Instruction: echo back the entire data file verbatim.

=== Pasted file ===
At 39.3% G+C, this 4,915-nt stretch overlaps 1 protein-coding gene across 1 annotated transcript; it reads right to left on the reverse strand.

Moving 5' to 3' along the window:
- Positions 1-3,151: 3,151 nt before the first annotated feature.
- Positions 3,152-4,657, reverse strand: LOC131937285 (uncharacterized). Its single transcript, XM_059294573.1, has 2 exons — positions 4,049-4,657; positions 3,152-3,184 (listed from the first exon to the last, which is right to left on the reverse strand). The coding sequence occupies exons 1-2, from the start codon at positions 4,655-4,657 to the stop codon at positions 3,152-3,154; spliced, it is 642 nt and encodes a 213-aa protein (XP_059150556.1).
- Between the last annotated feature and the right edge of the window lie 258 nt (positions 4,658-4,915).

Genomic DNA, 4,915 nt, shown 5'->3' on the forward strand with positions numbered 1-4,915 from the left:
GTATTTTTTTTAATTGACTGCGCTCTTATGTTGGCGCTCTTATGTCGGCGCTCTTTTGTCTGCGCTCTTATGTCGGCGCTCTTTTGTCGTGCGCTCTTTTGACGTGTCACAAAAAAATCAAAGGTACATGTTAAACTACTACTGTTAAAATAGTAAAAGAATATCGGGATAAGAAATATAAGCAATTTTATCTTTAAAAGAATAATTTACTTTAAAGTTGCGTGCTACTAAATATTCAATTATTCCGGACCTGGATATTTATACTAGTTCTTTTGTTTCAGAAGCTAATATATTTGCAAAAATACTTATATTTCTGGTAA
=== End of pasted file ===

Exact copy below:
At 39.3% G+C, this 4,915-nt stretch overlaps 1 protein-coding gene across 1 annotated transcript; it reads right to left on the reverse strand.

Moving 5' to 3' along the window:
- Positions 1-3,151: 3,151 nt before the first annotated feature.
- Positions 3,152-4,657, reverse strand: LOC131937285 (uncharacterized). Its single transcript, XM_059294573.1, has 2 exons — positions 4,049-4,657; positions 3,152-3,184 (listed from the first exon to the last, which is right to left on the reverse strand). The coding sequence occupies exons 1-2, from the start codon at positions 4,655-4,657 to the stop codon at positions 3,152-3,154; spliced, it is 642 nt and encodes a 213-aa protein (XP_059150556.1).
- Between the last annotated feature and the right edge of the window lie 258 nt (positions 4,658-4,915).

Genomic DNA, 4,915 nt, shown 5'->3' on the forward strand with positions numbered 1-4,915 from the left:
GTATTTTTTTTAATTGACTGCGCTCTTATGTTGGCGCTCTTATGTCGGCGCTCTTTTGTCTGCGCTCTTATGTCGGCGCTCTTTTGTCGTGCGCTCTTTTGACGTGTCACAAAAAAATCAAAGGTACATGTTAAACTACTACTGTTAAAATAGTAAAAGAATATCGGGATAAGAAATATAAGCAATTTTATCTTTAAAAGAATAATTTACTTTAAAGTTGCGTGCTACTAAATATTCAATTATTCCGGACCTGGATATTTATACTAGTTCTTTTGTTTCAGAAGCTAATATATTTGCAAAAATACTTATATTTCTGGTAA